In its recent decision in West Bend Mut. Ins. Co. v. Arbor Homes LLC, 2013 U.S. App. LEXIS 428 (7th Cir. Jan. 8, 2013), the United States Court of Appeals for the Seventh Circuit, applying Indiana law, addressed whether an insured’s settlement of a claim, prior to giving notice to its insurer, precluded its right to coverage under a general liability policy.
The underlying claim in Arbor Homes arose out of the negligent construction of a new home in Indiana. Arbor Homes, the developer of the home, hired a plumbing contractor that failed to connect the drainage pipes in the claimants’ home to the sewer system. As a consequence, when the home was occupied and put to use, raw sewage was discharged directly into the home’s crawlspace. This resulted in noxious odors that ultimately caused the homeowners to become ill. Upon receiving a complaint from the homeowners, Arbor took immediate action. Within a week, it had the sewer connection fixed, and it undertook comprehensive efforts to decontaminate the home at a cost in excess of $65,000. The homeowners, however, were not satisfied with these efforts and demanded a new home. Arbor consulted with the plumbing contractor and proposed a settlement whereby the two would repurchase the home, build a new home for the claimants, and pay for all costs associated with moving the claimants into the new home.
After outlining the settlement plan, Arbor sent a letter to the contractor memorializing the settlement. The letter specifically advised the contractor to place its general liability carrier, West Bend, on notice of the proposed settlement and to inquire as to whether West Bend required any further information regarding the settlement. Not hearing any immediate objections from West Bend, or from the contractor, Arbor agreed to the settlement with the underlying claimants. Arbor later brought suit against the plumbing contractor, and sent a courtesy copy of the complaint to West Bend, claiming that as an additional insured under the contractor’s policy, it was entitled to payment of the amount it sought in its suit. West Bend denied coverage, and later commenced a declaratory judgment action against both Arbor and its own insured. West Bend contended, among other things, that it did not become aware of its own insured’s agreement to fund a portion of the settlement, and in fact, did not learn of the terms of the settlement until long after it had been consummated. Thus, West Bend sought a declaration that its insured and Arbor violated the policy’s voluntary payments provision which stated that “[n]o insured will, except at that insured's own cost, voluntarily make a payment, assume any obligation, or incur any expense, other than for first aid, without our consent.”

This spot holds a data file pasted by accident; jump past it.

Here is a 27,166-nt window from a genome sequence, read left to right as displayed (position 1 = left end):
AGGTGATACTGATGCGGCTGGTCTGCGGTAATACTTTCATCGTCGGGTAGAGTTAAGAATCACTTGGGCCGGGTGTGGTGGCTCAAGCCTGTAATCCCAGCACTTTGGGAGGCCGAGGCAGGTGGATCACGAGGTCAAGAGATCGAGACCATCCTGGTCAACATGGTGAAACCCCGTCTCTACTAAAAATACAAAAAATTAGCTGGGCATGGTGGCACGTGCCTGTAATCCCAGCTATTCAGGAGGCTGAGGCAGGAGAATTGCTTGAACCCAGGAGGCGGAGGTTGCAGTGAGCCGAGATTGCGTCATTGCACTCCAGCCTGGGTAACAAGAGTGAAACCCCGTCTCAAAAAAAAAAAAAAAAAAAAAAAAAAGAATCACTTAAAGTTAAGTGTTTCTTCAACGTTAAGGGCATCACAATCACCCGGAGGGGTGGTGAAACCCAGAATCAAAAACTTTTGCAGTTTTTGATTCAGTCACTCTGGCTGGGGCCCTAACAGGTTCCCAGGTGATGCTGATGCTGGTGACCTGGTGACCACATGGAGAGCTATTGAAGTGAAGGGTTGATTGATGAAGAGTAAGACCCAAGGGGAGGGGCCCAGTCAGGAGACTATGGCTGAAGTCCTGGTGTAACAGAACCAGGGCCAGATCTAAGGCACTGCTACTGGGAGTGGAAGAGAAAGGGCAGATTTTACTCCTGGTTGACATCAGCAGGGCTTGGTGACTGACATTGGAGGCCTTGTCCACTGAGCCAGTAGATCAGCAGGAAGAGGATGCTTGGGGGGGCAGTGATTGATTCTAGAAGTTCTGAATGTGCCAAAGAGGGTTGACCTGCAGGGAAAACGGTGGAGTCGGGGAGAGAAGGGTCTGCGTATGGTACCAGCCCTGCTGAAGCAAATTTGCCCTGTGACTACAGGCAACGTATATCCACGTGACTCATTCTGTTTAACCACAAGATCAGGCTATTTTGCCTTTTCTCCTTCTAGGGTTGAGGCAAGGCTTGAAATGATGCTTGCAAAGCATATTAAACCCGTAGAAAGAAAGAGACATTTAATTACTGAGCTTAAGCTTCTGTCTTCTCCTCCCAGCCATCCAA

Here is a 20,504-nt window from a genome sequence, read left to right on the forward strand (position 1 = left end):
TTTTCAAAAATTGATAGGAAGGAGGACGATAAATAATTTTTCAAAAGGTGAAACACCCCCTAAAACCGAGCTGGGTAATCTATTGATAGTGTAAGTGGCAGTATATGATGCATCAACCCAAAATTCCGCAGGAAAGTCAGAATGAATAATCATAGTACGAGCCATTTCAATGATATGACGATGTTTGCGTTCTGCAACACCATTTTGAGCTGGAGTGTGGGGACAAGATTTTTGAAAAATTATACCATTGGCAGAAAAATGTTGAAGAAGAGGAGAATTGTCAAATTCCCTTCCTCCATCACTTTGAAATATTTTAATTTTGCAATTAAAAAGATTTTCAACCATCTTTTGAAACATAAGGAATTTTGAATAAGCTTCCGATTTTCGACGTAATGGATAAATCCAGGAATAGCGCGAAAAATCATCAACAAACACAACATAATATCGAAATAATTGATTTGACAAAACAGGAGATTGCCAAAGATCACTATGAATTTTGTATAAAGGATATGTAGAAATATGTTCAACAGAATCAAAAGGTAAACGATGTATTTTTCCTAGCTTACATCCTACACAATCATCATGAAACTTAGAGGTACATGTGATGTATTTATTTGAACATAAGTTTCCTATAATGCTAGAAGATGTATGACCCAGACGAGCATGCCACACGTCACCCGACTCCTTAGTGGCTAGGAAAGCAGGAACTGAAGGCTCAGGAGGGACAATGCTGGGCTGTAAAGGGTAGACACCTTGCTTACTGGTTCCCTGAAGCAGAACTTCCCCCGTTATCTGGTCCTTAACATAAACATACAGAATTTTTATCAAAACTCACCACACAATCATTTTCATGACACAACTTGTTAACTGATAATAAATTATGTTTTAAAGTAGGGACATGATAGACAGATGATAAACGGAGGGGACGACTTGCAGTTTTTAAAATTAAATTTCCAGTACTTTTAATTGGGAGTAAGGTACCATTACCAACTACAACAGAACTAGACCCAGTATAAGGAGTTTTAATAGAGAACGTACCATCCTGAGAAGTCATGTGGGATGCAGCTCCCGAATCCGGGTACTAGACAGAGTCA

The Seventh Circuit commended Arbor for its admirable conduct in responding to the complaint in a diligent and comprehensive fashion. The court nevertheless concluded that Arbor’s actions did, in fact, violate the policy’s voluntary payment provision, which it noted serves a vital function to insurers. As the court explained, “West Bend must have the opportunity to protect itself and its insured by investigating any incident that may lead to a claim under the policy, and by participating in any resulting litigation or settlement discussions.” Arbor’s conduct, observed the court, deprived West Bend of these protections and therefore negated its right to coverage. In so concluding, the court rejected Arbor’s argument that its non-compliance should be excused under the circumstances since it relied on the contractor to communicate the settlement with West Bend, and it presumed West Bend’s silence to be consent. In fact, the contractor failed to communicate this information to West Bend. Under the circumstances, explained the court, Arbor acted at its own peril by relying on a third-party and by acting without West Bend’s express authorization to enter into the settlement.
The court also rejected Arbor’s argument that the voluntary payment provision was the functional equivalent of a notice provision, and that as such, West Bend should be required to demonstrate that Arbor’s conduct resulted in prejudice. The court observed that the voluntary payments provision was not a notice provision per se, but instead a consent provision, and thus subject to different considerations that did not include prejudice. As the court explained:
The voluntary payment provision relieves West Bend of the obligation to pay not because the insured provided late notice but because West Bend did not consent to any voluntary payments or obligations assumed by Arbor or [the contractor] … Although Arbor's quick and decisive aid to the Lorches was laudable, the failure of Arbor … to obtain West Bend's consent to the settlement relieves the insurer of any obligation to pay for the damages caused by the plumber's negligence.